Evelyn Pringle: Rove and Fitzgerald Play Monopoly
Rove and Fitzgerald Play Monopoly
By Evelyn Pringle
How many more get-out-of-jail free cards does Karl Rove get? Eat your heart out Martha Stewart. You should have tried playing Monopoly with the G-Men.
On October 28 2005, the office of the Special Prosecutor released a press statement which stated in part:
"A major focus of the grand jury investigation was to determine which government officials had disclosed to the media prior to July 14, 2003, information concerning Valerie Wilson's CIA affiliation, and the nature, timing, extent, and purpose of such disclosures, as well as whether any official made such a disclosure knowing that Valerie Wilson's employment by the CIA was classified information."
Somebody needs to inform Fitzgerald that "we got em." Kind of like Bush in Poland when he announced finding two trailers in Iraq and said that they had found the WMDs that Colin Powell had referred to in his speech at the UN.
Hey Mr Fitzgerald, as for those government officials you've been looking for, we found em. Surprise, surprise, its Scooter Libby and Karl Rove.
When reading the criminal indictment against Libby, its clear that Karl Rove and Libby each told reporters about Valerie Plame's status as a CIA agent before Novak's column was published, albeit Libby did it first on June 23, 2003, when he told Judy Miller from the New York Times.
That is, first as far as we know anyways, because after close to a 3-year tax dollar funded investigation, it has since been revealed that Bob Woodward, of the Washington Post, was told of Valerie's CIA status reportedly before Libby and Rove made the revelations to Miller, Cooper or Novak.
But as the law applies to Libby and Rove, it doesn't matter who leaked first, because they still violated the "Classified Information Nondisclosure Agreement," Form SF-312, that they signed as a condition of employment which prohibits even confirming or repeating classified information already leaked. The briefing book that comes with the form states in relevant part:
Before confirming the accuracy of what appears in the public source, the signer of the SF 312 must confirm through an authorized official that the information has, in fact, been declassified. If it has not, confirmation of its accuracy is also an unauthorized disclosure.
By now, a lot of people are wondering why it is that Libby is arrested and Rove is not. It's probably due to a variety of reasons.
On August 13, 2005, journalist, Murray Waas, reported that back in 2003, officials from the Justice Department and the FBI recommended the appointment of a special prosecutor because they felt that Rove had not been truthful about his conversation with Cooper, nor in claiming that he had first heard of Valerie's identity from a reporter whose name he could not remember.
At the time, Rove maintained that he had only spoken about Valerie to reporters after her identity had already become public. But we now know that Rove and Libby were the sources for Cooper's article in Time Magazine, published 3 days after Novak's column which cited unnamed government officials, when describing Valerie as a "CIA official who monitors the proliferation of weapons of mass destruction."
So again why is Libby the only one arrested? His only variation from the agreed upon talking points was when he added the name Tim Russert to "the reporter-told-me" story, while Rove stuck to the line that he could not remember the reporter’s name.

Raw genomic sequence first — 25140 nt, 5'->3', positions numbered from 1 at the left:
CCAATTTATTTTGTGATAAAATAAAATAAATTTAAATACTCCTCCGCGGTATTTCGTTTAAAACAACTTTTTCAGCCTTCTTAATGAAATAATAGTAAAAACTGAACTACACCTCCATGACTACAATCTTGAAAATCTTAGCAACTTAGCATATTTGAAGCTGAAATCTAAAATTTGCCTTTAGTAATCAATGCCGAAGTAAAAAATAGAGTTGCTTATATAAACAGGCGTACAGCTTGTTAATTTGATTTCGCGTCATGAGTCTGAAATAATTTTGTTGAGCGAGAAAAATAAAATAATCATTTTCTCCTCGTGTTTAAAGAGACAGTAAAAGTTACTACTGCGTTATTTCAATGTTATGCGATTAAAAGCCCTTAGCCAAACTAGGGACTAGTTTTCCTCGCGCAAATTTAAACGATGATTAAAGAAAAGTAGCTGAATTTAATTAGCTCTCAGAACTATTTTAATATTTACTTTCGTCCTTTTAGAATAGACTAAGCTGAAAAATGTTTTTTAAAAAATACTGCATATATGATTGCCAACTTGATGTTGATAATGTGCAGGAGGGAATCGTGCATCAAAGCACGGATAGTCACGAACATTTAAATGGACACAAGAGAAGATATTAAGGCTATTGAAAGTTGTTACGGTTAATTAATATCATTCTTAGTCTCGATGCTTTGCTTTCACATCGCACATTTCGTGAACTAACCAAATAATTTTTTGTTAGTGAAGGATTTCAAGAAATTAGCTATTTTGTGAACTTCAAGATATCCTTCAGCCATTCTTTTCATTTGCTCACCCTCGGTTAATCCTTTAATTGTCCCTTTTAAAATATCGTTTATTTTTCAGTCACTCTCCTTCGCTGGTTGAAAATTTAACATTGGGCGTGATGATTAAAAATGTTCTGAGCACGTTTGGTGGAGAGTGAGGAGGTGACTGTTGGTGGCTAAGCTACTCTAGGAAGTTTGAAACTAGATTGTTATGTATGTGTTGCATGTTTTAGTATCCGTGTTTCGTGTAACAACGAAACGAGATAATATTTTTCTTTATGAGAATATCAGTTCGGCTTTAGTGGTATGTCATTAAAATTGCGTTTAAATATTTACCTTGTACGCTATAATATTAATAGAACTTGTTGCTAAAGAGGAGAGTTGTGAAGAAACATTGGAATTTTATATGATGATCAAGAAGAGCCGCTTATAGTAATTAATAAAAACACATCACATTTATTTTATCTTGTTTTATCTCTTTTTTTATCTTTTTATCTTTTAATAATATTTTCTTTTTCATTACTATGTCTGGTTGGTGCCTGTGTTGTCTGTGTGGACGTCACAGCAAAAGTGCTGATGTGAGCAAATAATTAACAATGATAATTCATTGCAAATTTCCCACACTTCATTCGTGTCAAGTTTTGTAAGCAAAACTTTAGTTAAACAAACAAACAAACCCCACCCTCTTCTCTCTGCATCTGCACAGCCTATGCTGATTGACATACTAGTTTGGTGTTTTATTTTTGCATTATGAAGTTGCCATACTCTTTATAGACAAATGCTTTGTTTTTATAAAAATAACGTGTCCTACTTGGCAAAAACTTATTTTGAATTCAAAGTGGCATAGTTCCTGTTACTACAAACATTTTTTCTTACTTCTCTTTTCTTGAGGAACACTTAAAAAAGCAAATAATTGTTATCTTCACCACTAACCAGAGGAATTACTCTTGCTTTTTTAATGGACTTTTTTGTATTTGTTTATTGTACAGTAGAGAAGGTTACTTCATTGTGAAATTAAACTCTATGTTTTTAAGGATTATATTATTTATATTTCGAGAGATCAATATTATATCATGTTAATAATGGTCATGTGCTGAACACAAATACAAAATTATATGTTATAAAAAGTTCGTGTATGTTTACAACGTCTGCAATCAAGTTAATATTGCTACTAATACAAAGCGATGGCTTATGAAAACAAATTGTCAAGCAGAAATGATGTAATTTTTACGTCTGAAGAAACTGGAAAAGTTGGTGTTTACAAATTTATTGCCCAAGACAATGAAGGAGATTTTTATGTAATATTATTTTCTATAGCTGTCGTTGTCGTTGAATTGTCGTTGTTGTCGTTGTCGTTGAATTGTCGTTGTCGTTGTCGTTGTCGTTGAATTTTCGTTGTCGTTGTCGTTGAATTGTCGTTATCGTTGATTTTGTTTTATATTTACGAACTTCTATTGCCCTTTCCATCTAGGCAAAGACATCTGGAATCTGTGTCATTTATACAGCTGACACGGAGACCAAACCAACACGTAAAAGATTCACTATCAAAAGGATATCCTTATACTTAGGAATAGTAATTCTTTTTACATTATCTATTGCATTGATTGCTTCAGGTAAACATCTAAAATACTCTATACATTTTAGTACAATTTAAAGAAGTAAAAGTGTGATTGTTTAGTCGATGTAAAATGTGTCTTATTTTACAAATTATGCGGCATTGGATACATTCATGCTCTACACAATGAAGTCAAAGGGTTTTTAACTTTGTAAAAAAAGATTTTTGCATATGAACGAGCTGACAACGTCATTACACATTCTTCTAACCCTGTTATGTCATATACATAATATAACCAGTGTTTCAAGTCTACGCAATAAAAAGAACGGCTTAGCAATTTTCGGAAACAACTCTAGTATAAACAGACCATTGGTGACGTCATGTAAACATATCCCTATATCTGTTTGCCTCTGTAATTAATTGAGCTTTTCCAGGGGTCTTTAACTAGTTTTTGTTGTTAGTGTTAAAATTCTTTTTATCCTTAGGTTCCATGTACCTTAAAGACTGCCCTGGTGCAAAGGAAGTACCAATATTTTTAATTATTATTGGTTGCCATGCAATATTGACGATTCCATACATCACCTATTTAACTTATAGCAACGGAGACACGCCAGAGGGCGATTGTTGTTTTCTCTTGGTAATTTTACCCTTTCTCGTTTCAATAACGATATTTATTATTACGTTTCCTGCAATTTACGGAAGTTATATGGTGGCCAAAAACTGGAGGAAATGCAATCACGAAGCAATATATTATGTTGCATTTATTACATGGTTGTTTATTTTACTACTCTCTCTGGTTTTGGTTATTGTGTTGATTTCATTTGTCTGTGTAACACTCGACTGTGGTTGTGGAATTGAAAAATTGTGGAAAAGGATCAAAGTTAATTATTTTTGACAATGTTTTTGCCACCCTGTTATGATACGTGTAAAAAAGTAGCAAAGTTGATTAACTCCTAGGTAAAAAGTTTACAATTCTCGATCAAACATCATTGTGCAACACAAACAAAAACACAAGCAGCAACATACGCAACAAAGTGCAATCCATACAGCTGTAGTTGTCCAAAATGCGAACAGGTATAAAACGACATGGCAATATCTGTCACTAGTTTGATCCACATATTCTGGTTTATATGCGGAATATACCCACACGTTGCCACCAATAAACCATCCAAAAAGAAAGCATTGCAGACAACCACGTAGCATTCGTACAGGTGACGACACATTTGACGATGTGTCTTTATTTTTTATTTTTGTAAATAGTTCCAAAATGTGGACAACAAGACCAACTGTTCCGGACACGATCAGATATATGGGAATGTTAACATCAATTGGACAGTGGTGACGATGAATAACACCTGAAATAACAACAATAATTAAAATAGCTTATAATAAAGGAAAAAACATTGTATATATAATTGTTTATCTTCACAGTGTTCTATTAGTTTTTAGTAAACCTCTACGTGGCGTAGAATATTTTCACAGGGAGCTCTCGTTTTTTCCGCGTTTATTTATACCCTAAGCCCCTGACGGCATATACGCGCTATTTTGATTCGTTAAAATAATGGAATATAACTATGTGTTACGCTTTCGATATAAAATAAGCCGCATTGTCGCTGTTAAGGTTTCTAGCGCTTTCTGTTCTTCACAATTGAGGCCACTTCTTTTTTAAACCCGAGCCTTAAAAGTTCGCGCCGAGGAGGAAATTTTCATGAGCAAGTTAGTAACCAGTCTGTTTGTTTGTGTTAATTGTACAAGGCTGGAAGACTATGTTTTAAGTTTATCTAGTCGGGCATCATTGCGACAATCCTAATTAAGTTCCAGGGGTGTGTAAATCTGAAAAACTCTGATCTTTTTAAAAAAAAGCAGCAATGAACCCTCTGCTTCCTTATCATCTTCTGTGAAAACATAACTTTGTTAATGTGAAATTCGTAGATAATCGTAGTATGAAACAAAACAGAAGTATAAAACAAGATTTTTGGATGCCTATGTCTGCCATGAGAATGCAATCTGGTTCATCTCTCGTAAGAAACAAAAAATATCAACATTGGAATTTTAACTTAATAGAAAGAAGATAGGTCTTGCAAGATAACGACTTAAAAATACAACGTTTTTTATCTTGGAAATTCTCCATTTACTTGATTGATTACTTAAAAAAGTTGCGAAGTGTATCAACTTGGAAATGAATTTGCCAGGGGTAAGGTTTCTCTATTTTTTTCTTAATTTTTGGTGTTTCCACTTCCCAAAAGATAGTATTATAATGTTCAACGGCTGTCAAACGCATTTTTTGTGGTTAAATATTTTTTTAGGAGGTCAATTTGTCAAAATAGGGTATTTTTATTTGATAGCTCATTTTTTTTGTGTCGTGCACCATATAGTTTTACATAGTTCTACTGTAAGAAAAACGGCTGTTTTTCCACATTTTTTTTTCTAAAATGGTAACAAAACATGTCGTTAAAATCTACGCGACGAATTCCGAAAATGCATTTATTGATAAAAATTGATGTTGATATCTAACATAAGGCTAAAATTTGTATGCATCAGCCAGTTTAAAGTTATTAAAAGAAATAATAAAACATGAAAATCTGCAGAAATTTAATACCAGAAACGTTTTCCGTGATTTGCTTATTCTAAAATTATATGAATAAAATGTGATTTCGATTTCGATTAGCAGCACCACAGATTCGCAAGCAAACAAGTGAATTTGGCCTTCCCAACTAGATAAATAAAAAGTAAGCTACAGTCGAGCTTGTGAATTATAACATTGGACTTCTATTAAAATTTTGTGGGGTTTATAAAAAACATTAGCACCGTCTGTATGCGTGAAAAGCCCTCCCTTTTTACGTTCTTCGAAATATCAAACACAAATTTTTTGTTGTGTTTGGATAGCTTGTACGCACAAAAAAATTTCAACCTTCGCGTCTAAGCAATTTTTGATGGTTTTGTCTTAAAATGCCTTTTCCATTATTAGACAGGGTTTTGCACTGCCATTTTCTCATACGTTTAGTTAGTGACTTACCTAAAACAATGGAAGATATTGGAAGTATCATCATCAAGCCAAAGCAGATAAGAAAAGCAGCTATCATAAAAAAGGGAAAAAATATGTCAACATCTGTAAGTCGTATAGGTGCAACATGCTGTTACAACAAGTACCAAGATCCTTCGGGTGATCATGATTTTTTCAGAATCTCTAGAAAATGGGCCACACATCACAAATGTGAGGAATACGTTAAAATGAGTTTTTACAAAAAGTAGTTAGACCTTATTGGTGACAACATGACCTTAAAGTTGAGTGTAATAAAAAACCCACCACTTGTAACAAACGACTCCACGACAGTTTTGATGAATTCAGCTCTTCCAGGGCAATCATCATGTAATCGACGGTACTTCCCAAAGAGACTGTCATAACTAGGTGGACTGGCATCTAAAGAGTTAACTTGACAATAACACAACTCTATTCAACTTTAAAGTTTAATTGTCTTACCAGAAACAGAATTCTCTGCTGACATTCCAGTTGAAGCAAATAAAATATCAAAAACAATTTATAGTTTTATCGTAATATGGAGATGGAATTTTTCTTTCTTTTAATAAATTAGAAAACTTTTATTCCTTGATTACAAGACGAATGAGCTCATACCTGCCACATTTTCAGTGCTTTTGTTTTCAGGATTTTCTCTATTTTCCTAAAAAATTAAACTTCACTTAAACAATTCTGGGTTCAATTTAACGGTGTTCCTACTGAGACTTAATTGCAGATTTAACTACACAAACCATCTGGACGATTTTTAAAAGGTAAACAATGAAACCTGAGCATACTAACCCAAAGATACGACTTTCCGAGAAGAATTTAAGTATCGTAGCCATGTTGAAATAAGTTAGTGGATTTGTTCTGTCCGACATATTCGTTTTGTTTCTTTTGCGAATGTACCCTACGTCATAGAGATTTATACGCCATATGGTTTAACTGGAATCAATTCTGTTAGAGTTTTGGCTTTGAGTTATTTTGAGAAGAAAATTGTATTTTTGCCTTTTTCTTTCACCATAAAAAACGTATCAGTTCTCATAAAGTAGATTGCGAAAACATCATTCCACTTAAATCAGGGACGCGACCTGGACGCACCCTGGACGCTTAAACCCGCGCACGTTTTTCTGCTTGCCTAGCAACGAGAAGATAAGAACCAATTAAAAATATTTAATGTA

For one thing, when the investigation began, I suspect that it's highly unlikely that Libby had any of the top dogs at the Justice Department in his back pocket. Whereas Rove reportedly raked in over $750,000 in consulting fees for working on prior campaigns for John Ashcroft, the reigning Attorney General at the time, and with a political hatchet man like Rove involved, who knows how many skeletons could be buried along those campaign trails.
Ashcroft is said to have been briefed on at least one of Rove's interviews with the FBI. That briefing probably led to the first get-out-of-jail-free card for Rove.
But even with the FBI breathing down his neck, in February 2004, Rove twice went before the grand jury and lied through his teeth. He refused to admit that he had spoken to Novak about Valerie before she was outed, and he denied talking with Cooper period.
However, on December 2, 2005, the New York Times, reported that a conversation between Rove's lawyer and "a journalist for Time magazine led Mr. Rove to change his testimony last year to the grand jury in the C.I.A. leak case."
Which means Rove received another get-out-of-jail-free card in this instance.
According to Time Magazine journalist, Viveca Novak's article titled, "What Viveca Novak Told Fitzgerald," on December 10, 2003, her visits and conversations Attorney Robert Luskin began innocently enough.
"In October 2003, as we each made our way through a glass of wine, he asked me what I was working on," she wrote. "I told him I was trying to get a handle on the Valerie Plame leak investigation," Viveca said.
"Well," Luskin reportedly told her, "you're sitting next to Karl Rove's lawyer."
"I began spending a little more time than usual with Luskin as I tried to keep track of the investigation," Viveca explained.
Sometime during the week of October 18, 2005, which Viveca refers to as "indictment week," she says, Luskin "phoned me and said he had disclosed to Fitzgerald the content of a conversation he and I had had at Cafe Deluxe more than a year earlier and that Fitzgerald might want to talk to me."
According to Viveca, she did meet with Fitzgerald on November 10, 2005, for about two hours after her attorney advised Fitzgerald that she would discuss only her interactions with Luskin that were relevant to the conversation in question, with no "fishing expeditions, no questions about my other reporting or sources in the case," she wrote.